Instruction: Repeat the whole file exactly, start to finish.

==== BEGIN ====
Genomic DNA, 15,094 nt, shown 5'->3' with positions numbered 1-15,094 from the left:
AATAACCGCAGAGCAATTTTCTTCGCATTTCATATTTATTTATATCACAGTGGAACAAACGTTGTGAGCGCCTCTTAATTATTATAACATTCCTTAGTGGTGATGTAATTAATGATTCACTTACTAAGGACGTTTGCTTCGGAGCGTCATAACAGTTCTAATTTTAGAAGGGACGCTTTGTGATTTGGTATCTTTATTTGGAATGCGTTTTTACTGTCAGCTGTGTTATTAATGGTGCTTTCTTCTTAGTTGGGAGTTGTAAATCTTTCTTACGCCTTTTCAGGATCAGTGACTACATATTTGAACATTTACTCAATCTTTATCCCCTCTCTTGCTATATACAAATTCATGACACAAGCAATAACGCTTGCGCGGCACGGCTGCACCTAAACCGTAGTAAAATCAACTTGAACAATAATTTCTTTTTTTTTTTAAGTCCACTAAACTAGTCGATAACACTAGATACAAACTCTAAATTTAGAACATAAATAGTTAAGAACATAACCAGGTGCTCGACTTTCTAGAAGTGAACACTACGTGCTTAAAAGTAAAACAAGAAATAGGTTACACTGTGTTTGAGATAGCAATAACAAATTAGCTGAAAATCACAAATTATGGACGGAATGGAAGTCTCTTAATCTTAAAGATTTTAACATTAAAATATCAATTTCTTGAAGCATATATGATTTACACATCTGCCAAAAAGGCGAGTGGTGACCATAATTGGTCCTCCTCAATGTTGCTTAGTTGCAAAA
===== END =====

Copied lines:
Genomic DNA, 15,094 nt, shown 5'->3' with positions numbered 1-15,094 from the left:
AATAACCGCAGAGCAATTTTCTTCGCATTTCATATTTATTTATATCACAGTGGAACAAACGTTGTGAGCGCCTCTTAATTATTATAACATTCCTTAGTGGTGATGTAATTAATGATTCACTTACTAAGGACGTTTGCTTCGGAGCGTCATAACAGTTCTAATTTTAGAAGGGACGCTTTGTGATTTGGTATCTTTATTTGGAATGCGTTTTTACTGTCAGCTGTGTTATTAATGGTGCTTTCTTCTTAGTTGGGAGTTGTAAATCTTTCTTACGCCTTTTCAGGATCAGTGACTACATATTTGAACATTTACTCAATCTTTATCCCCTCTCTTGCTATATACAAATTCATGACACAAGCAATAACGCTTGCGCGGCACGGCTGCACCTAAACCGTAGTAAAATCAACTTGAACAATAATTTCTTTTTTTTTTTAAGTCCACTAAACTAGTCGATAACACTAGATACAAACTCTAAATTTAGAACATAAATAGTTAAGAACATAACCAGGTGCTCGACTTTCTAGAAGTGAACACTACGTGCTTAAAAGTAAAACAAGAAATAGGTTACACTGTGTTTGAGATAGCAATAACAAATTAGCTGAAAATCACAAATTATGGACGGAATGGAAGTCTCTTAATCTTAAAGATTTTAACATTAAAATATCAATTTCTTGAAGCATATATGATTTACACATCTGCCAAAAAGGCGAGTGGTGACCATAATTGGTCCTCCTCAATGTTGCTTAGTTGCAAAA